True as that may be, it’s nonetheless rare these days to hear anyone speaking Yiddish who was not brought up in a haredi Orthodox community. On top of that, Yiddish theater — which hit its heyday during the late 19th and early 20th centuries — is even more of a niche interest. There are only two Yiddish theater companies left in New York City: the New Yiddish Rep, which is behind this “God of Vengeance” production, and the National Yiddish Theater Folksbiene.
Still, if a packed house on a cold Sunday afternoon is any indication, this production of “God of Vengeance,” which is playing through March 26, is finding a receptive audience.
The play is riding the buzz around the upcoming Broadway debut of “Indecent,” written by Pulitzer Prize winner Paula Vogel, which chronicles the real-life drama that surrounded “God of Vengeance.” When the play arrived in New York in 1923 after success in Europe, it staged the first same-sex kiss in Broadway history — and was subsequently banned after the cast and producer were arrested on obscenity charges.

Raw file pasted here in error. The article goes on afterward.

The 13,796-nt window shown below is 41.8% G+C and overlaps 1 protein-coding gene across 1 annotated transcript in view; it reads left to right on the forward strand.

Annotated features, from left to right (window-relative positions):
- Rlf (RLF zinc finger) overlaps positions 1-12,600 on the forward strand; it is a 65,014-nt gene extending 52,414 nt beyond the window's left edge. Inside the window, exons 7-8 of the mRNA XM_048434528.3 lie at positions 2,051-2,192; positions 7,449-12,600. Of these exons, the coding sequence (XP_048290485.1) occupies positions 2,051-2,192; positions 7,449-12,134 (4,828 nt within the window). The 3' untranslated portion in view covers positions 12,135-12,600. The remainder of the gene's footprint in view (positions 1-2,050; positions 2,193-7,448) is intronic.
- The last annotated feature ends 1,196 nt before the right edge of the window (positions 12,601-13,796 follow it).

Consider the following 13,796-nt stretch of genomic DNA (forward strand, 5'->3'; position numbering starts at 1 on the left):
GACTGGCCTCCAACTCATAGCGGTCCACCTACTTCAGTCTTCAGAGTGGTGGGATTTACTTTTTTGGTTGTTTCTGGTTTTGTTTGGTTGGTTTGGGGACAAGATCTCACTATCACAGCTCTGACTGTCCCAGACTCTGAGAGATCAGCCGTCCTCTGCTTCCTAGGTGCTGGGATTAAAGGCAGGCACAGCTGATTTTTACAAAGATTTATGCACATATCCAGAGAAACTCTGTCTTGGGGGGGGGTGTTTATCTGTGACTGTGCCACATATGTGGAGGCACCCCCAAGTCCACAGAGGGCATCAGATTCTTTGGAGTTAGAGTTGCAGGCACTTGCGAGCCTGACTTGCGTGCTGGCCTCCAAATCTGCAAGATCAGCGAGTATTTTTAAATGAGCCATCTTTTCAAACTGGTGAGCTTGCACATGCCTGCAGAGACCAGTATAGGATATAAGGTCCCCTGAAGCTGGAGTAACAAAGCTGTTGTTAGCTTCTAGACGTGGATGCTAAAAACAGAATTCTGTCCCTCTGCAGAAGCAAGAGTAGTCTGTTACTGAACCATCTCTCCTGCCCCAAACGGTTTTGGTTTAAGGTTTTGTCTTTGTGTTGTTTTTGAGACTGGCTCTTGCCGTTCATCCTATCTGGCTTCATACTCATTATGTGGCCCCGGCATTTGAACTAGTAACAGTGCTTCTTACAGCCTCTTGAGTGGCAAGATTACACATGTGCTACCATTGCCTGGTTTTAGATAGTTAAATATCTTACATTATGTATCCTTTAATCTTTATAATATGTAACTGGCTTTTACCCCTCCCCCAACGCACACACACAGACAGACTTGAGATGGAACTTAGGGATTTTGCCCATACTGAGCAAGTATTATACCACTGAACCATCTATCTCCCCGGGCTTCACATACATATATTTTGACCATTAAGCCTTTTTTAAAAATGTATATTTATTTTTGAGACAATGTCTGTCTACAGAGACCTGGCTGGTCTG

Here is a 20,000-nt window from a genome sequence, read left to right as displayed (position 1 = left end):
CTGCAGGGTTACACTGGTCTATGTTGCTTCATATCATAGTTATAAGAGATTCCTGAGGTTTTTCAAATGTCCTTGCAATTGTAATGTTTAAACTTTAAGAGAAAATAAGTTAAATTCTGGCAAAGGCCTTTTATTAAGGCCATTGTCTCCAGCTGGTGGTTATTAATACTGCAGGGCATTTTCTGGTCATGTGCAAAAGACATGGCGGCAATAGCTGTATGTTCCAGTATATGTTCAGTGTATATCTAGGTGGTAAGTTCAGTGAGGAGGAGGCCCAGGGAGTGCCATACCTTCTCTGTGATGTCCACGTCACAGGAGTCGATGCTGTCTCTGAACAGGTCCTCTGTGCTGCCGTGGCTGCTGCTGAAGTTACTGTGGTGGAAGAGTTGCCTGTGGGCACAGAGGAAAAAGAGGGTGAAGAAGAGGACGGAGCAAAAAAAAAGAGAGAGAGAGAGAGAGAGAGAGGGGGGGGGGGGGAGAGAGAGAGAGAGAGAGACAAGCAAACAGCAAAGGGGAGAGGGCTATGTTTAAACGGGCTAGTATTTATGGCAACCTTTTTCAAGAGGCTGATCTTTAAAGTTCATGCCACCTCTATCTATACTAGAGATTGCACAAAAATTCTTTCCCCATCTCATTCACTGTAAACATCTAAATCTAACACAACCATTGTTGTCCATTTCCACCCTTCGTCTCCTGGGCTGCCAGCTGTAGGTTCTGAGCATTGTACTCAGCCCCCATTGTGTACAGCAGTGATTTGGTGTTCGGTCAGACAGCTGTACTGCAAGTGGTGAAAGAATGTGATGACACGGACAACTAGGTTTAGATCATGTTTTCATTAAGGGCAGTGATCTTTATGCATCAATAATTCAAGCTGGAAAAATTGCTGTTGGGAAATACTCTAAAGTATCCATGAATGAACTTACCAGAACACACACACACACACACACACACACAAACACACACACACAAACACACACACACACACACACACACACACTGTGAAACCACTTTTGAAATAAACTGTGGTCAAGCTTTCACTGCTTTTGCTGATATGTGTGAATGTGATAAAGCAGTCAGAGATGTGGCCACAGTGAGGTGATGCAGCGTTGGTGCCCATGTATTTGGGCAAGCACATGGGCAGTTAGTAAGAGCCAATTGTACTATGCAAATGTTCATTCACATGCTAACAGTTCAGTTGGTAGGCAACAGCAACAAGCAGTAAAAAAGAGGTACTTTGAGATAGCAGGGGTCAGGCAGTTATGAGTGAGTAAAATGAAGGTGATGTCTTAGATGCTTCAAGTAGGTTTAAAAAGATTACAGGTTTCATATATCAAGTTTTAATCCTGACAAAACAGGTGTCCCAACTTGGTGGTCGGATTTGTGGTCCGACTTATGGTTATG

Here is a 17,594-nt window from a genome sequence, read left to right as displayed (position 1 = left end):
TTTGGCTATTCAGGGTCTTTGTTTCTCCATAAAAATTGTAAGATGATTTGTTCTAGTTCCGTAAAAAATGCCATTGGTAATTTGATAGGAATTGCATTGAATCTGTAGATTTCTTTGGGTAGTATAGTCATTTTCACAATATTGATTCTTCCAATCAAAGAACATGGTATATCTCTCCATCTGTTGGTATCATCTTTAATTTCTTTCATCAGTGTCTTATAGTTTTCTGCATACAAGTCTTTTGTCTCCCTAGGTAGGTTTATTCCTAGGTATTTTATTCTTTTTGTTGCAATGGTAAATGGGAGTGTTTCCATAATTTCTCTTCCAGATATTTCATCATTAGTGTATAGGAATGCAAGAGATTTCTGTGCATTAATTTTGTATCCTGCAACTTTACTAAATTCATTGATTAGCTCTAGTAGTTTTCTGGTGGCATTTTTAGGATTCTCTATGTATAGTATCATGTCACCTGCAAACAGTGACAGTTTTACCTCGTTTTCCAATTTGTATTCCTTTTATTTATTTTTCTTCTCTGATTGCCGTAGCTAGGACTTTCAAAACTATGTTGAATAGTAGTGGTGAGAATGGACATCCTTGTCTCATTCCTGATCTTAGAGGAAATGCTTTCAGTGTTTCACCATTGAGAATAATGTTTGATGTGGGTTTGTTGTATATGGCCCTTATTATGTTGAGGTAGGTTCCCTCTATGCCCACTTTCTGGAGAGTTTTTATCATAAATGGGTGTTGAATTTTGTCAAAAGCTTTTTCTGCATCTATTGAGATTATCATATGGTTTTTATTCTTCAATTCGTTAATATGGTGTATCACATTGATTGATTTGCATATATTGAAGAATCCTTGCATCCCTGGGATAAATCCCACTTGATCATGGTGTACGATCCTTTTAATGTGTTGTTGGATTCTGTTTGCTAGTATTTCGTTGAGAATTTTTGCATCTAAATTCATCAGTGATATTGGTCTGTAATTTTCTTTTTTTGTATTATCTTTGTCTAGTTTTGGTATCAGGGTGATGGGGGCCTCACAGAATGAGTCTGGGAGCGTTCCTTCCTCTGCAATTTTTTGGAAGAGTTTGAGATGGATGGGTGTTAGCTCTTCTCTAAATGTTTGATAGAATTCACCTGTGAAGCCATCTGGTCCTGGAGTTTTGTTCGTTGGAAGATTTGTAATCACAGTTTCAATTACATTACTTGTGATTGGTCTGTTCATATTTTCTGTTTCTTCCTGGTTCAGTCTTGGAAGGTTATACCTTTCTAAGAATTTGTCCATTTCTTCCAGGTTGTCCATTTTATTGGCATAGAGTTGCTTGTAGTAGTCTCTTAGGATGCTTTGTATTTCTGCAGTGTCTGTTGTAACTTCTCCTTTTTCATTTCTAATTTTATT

The fact that several of the actors in this production of “God of Vengeance” were formerly Hasidic has also made waves.
But Yiddish theater still suffers from stereotypes.
“When I arrived in the New York theater world, people didn’t know anything about Yiddish theater, or they had this idea that it was some kind of joke, or some kind of schlocky melodrama,” O’Brien said.
When he first began attending Yiddish cultural events, Baker said he was approached by groups of Jewish women wondering whether he would consider converting to Judaism. He later discovered they were using what he called their “shidduchim radar” — meaning they were looking for men to enter arranged marriages.
O’Brien noted that her appearance — punctuated by fiery red hair — would sometimes confuse groups of Yiddish speakers.
“We’d have a conversation, in Yiddish, then at the end of the conversation they would say, ‘Do you speak Yiddish?’” she recalled. “They just couldn’t process that that was happening.”